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Jacque Delors

October 31, 2011

Jacques Delors doesn't think too highly of the governments haggling for solutions to the eurozone's problems. After the summit on saving the euro, the former EU Commission President sees danger ahead for Europe.

Jacques Delors
Delors was a guiding force behind the euro and EUImage: Radike/Institut für Auslandsbeziehungen e.V.

Jacque Delors was the President of the European Commission from 1985 - 1994. Before that, he was a member of the European Parliament, as well as French Economic and Finance Minister under President Francois Mitterrand.

As European Commission president, Delors was a major influence in pushing forward the EU integration process. He was a critical influence in the creation of the single European market and the Treaty of Maastricht, which turned the European Community into the European Union in 1992.

In 1996 Delors founded the think tank "Notre Europe," which focuses on European integration.

Last week, Delors, now 86, was given the 2011 Theodor Wanner Award, which is awarded by the German Institute for Foreign Cultural Relations to recognize those who have made a significant contribution to dialogue between cultures.

DW: Mr. Delors, back in August you saw Europe on the edge of a precipice. What is your evaluation now based on the results of the EU summit on saving the euro?

European politicians at the summit in Brussels
EU leaders could have worked better together, says DelorsImage: dapd

Jacques Delors: As far as the regulations about the banks and the sovereign debts of certain eurozone members are concerned, those are solid and can continue. The banks accepted a big sacrifice on their part to save Greece. Given the situation, that's about the best you can hope for. But as far as the agreements about the future institutional organization in the eurozone are concerned, I'm very disappointed. The end result resembles a machine with a thousand intricate parts. New groups and new presidential positions are being created, but how it all is supposed to work remains unclear.

How have the results of the summit affected the solidarity of the EU?

The agreements on common measures to be taken throughout the eurozone were negotiated like a poker game among the EU members. That sort of went against the method of working as a community. In that sense, the European Commission was pushed aside. Now there are four or five groups - the EU is divided. But the community approach has proved itself in the past: Europe made progress when it was used. That's the only method that is simple and efficient. It forces the governments to make decisions together. The agreements that came from the summit had to put out the fire burning in the eurozone, but the community of Europe has suffered, and the Commission has suffered a loss of authority.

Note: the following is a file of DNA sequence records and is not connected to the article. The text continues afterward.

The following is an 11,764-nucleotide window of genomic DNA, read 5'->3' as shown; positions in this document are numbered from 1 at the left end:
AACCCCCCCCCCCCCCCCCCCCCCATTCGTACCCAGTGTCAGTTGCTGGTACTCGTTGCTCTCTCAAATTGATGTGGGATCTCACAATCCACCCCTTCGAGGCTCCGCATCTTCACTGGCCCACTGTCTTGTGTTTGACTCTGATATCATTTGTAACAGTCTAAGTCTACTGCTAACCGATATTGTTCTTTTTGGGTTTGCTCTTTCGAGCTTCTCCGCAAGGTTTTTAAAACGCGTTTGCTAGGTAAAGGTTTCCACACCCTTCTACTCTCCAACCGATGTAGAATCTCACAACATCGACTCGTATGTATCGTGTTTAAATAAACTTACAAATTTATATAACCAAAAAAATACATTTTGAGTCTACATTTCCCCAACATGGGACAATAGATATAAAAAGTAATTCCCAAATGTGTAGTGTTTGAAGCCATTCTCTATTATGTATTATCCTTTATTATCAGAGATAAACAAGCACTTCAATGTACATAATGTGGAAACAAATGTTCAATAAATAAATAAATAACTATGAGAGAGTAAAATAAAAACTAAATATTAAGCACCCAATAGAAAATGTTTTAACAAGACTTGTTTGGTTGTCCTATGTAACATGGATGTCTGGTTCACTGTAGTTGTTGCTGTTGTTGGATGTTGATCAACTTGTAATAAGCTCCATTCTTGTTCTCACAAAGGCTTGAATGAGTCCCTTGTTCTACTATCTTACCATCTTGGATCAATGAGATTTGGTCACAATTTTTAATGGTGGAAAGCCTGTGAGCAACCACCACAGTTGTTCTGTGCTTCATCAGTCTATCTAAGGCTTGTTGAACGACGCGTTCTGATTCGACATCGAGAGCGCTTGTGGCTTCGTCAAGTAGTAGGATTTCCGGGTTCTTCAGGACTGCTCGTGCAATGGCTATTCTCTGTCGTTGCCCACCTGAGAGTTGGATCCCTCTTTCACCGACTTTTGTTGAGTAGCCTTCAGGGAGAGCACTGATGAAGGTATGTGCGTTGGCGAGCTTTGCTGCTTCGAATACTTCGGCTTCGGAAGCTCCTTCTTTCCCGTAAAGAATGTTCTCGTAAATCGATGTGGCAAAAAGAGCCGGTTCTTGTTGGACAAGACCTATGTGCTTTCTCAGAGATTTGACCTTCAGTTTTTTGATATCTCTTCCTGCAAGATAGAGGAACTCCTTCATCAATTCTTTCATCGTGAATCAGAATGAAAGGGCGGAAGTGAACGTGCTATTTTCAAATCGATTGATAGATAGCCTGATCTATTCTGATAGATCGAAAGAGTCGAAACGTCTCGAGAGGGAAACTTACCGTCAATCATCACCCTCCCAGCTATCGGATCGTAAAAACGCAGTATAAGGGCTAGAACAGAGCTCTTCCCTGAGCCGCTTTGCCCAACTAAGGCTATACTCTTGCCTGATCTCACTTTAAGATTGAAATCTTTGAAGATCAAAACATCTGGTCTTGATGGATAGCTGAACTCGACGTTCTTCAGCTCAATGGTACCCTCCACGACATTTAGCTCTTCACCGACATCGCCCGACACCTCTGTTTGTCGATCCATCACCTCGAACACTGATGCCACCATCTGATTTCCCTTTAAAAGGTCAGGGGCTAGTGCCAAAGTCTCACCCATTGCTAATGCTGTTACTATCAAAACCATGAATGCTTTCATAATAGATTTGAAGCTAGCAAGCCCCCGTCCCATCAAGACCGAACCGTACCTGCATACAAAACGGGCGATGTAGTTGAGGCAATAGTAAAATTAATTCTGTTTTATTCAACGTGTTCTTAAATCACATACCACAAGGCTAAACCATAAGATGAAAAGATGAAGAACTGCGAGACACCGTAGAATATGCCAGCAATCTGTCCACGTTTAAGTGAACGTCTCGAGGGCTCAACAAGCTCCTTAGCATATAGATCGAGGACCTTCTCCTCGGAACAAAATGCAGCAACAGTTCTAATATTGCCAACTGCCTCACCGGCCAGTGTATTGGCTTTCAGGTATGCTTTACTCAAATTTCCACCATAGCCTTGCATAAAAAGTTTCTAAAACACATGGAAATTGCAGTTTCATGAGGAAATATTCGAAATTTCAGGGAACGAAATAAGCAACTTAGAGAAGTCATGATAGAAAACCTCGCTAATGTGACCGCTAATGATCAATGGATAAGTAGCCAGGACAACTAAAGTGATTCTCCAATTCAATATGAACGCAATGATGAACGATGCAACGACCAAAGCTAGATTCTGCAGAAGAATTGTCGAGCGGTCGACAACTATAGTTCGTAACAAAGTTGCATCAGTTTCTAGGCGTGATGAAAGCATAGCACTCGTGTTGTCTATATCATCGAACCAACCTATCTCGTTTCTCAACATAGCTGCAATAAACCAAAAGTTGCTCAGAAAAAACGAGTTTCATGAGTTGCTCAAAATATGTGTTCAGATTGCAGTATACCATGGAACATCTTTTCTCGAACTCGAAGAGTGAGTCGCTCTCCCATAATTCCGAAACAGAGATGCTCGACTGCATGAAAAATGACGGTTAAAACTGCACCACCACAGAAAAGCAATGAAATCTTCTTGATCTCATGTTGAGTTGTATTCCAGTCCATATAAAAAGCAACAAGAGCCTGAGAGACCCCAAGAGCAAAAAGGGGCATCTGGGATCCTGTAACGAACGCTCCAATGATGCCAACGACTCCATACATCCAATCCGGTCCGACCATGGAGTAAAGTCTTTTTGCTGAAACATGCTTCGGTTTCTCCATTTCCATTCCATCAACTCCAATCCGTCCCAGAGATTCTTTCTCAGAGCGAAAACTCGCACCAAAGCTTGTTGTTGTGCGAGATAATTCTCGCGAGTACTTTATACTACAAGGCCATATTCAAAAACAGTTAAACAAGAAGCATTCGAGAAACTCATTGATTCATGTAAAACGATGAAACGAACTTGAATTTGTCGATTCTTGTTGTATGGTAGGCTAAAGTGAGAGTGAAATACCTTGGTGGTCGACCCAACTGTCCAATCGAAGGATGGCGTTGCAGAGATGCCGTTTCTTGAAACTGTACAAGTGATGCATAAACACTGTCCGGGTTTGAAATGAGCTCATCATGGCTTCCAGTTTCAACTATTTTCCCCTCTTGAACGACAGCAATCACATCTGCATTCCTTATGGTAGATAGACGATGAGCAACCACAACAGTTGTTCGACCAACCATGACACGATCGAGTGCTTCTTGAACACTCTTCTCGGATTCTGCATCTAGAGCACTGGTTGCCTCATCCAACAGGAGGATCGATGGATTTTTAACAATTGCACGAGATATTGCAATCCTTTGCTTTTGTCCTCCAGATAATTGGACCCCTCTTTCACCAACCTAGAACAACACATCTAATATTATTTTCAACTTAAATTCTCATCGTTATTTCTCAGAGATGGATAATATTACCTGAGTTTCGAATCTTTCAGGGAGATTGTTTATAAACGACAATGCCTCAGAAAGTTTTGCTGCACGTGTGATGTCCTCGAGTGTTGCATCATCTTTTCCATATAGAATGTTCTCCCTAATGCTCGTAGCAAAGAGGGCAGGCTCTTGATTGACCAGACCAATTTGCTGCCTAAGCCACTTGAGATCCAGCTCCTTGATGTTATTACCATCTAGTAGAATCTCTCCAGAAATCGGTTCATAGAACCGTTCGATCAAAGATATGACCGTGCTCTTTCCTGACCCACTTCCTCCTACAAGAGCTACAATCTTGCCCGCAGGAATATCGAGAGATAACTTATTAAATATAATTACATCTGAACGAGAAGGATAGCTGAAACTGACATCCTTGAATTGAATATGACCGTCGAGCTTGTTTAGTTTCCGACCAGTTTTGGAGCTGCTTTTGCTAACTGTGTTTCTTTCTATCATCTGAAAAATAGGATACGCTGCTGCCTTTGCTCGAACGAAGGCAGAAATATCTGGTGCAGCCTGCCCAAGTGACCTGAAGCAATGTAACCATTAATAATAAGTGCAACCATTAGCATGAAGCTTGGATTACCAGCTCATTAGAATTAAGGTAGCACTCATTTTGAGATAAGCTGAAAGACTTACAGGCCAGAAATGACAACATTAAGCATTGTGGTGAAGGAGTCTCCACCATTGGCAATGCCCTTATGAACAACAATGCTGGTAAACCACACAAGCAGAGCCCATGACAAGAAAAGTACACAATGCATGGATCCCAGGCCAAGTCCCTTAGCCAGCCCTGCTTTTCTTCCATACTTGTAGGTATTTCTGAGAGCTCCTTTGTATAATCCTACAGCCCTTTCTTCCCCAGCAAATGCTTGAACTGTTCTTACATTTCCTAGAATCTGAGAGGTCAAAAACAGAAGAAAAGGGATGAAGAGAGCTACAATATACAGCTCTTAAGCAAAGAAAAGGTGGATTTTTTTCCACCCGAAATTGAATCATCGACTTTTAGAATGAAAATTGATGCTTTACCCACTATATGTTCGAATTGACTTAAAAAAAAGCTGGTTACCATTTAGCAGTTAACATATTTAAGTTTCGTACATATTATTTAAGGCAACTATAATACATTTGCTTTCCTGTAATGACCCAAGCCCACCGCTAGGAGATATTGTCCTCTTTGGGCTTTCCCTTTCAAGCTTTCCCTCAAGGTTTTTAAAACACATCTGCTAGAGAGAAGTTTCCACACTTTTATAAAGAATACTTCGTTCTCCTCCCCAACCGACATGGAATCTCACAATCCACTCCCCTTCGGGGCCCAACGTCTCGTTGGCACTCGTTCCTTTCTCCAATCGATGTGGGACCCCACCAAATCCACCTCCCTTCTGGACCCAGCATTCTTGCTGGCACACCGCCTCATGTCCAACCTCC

In an interview with the French newspaper Le Monde in August, you suggested reforms to the treaties. You said it must be possible for eurozone members - either voluntarily or under pressure from the group - to be able to leave the common currency area. Is this option still necessary in light of the most recent agreements?

It's absolutely necessary, for a simple reason: the 27 EU member states share a single European market and 17 countries even share the euro. A common currency is more than just a symbol; it's a reflection of the sovereignty of a country. People are very concerned about their currency. For that reason, every member or the eurozone has a much bigger responsibility than those that are only a part of the 27-nation EU. For that reason I think it's a scandal that Finland or Slovakia have called for guarantees for their solidarity in the eurozone crisis.

Protesters in Greece
The eurozone crisis has become the EU's top priorityImage: dapd

In 1992, during your time as president of the European Commission, the single European market was completed. Currently we're battling to defend keeping the euro at all. Are long-term, mutually beneficial goals missing in the EU right now?

Yes, that's correct. It is a serious mistake that the euro is overshadowing all the other problems of the EU. We're not addressing anything else anymore. For example, Germany has taken a very important position in its energy policy. Was European energy policy affected at all by that? No, of course not. Or take the negotiations for a global free trade agreement - hardly any Europeans are looking at this. Or the danger of an imminent economic recession in Europe. The EU doesn't have the means or the instruments to support the economy should it come to that. It appears that the "dictatorship of the immediate" currently is in charge in Europe. A project like the EU demands a common vision of living together in diversity. I don't see that kind of vision at the moment.

Interview: Richard A. Fuchs / mz
Editor: Michael Lawton